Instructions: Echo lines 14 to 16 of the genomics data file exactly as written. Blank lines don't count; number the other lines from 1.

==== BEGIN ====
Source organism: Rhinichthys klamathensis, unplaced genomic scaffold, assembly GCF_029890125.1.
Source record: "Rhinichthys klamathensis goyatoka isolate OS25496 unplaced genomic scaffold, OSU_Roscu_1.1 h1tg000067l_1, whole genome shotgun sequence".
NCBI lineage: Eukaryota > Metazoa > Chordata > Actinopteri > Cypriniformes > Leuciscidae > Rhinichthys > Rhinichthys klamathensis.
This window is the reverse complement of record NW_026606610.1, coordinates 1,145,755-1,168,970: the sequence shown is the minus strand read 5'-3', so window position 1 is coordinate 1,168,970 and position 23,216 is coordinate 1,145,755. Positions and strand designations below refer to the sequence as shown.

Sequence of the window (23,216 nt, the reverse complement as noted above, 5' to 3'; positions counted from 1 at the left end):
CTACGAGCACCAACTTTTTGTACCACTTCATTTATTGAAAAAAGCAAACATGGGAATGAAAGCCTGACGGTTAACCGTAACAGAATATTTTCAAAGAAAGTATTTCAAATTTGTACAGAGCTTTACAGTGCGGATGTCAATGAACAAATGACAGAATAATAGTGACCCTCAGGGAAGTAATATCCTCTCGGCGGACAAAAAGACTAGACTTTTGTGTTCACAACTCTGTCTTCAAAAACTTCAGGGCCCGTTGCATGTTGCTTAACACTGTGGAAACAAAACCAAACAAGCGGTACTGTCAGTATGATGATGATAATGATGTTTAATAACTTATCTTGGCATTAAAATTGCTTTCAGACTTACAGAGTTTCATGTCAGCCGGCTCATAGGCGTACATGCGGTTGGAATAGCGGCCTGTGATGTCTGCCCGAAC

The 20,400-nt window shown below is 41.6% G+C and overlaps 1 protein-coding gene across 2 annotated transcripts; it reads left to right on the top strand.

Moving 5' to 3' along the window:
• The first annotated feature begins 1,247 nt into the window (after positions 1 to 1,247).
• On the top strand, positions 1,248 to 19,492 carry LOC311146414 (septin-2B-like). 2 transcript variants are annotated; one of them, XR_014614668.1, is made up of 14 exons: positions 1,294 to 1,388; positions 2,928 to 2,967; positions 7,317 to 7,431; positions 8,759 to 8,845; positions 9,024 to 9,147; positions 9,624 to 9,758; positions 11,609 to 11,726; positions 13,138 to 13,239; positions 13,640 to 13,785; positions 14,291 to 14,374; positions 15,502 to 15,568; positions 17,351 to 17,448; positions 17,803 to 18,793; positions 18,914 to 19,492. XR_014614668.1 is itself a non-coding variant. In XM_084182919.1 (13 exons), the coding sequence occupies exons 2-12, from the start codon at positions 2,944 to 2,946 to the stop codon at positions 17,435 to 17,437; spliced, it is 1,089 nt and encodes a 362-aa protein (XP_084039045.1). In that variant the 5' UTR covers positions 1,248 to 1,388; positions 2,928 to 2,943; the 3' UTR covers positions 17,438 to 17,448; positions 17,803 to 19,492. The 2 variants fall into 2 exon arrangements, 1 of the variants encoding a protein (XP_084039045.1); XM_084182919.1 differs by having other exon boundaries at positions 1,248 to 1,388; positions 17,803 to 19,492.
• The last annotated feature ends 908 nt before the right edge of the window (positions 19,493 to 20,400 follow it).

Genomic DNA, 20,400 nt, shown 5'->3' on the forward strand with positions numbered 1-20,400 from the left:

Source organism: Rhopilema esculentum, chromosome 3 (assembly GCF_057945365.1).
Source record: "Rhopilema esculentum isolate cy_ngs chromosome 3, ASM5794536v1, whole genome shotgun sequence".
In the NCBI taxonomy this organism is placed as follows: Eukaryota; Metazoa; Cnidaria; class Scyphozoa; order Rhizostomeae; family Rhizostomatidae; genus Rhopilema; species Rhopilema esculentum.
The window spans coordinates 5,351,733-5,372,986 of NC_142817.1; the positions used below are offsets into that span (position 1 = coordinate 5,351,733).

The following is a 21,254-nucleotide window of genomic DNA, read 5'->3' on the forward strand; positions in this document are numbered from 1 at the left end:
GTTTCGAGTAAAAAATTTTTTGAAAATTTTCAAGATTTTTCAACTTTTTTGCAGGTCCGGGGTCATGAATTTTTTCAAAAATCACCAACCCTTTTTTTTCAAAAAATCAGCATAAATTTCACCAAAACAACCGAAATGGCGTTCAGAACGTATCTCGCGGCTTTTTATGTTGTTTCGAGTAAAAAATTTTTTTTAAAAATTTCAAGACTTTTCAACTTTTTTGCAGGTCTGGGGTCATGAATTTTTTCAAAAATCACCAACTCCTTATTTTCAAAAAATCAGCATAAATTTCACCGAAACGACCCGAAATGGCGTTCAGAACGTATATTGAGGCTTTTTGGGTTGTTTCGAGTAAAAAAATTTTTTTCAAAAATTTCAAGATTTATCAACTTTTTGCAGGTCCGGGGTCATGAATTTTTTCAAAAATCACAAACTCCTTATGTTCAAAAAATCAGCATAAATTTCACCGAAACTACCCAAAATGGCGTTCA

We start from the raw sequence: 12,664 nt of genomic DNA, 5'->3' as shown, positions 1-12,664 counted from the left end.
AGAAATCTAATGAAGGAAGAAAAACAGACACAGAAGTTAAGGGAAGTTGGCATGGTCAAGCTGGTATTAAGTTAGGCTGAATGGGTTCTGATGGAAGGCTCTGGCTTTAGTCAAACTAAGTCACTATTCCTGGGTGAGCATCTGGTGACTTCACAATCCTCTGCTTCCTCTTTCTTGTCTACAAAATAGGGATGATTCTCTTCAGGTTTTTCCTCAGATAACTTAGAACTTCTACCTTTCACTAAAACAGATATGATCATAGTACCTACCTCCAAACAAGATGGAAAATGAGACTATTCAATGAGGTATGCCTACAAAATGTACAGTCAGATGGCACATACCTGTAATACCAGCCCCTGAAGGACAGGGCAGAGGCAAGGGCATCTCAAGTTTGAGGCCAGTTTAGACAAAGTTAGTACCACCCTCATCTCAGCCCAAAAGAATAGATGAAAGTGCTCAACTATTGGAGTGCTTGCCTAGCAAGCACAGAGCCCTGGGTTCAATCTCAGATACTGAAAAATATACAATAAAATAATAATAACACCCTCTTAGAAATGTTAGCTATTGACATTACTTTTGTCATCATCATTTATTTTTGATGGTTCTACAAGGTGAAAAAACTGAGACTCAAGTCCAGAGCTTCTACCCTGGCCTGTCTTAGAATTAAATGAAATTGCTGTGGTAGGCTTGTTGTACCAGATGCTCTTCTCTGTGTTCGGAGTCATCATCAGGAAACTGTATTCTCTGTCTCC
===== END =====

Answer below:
Source record: "Rhopilema esculentum isolate cy_ngs chromosome 3, ASM5794536v1, whole genome shotgun sequence".
In the NCBI taxonomy this organism is placed as follows: Eukaryota; Metazoa; Cnidaria; class Scyphozoa; order Rhizostomeae; family Rhizostomatidae; genus Rhopilema; species Rhopilema esculentum.
The window spans coordinates 5,351,733-5,372,986 of NC_142817.1; the positions used below are offsets into that span (position 1 = coordinate 5,351,733).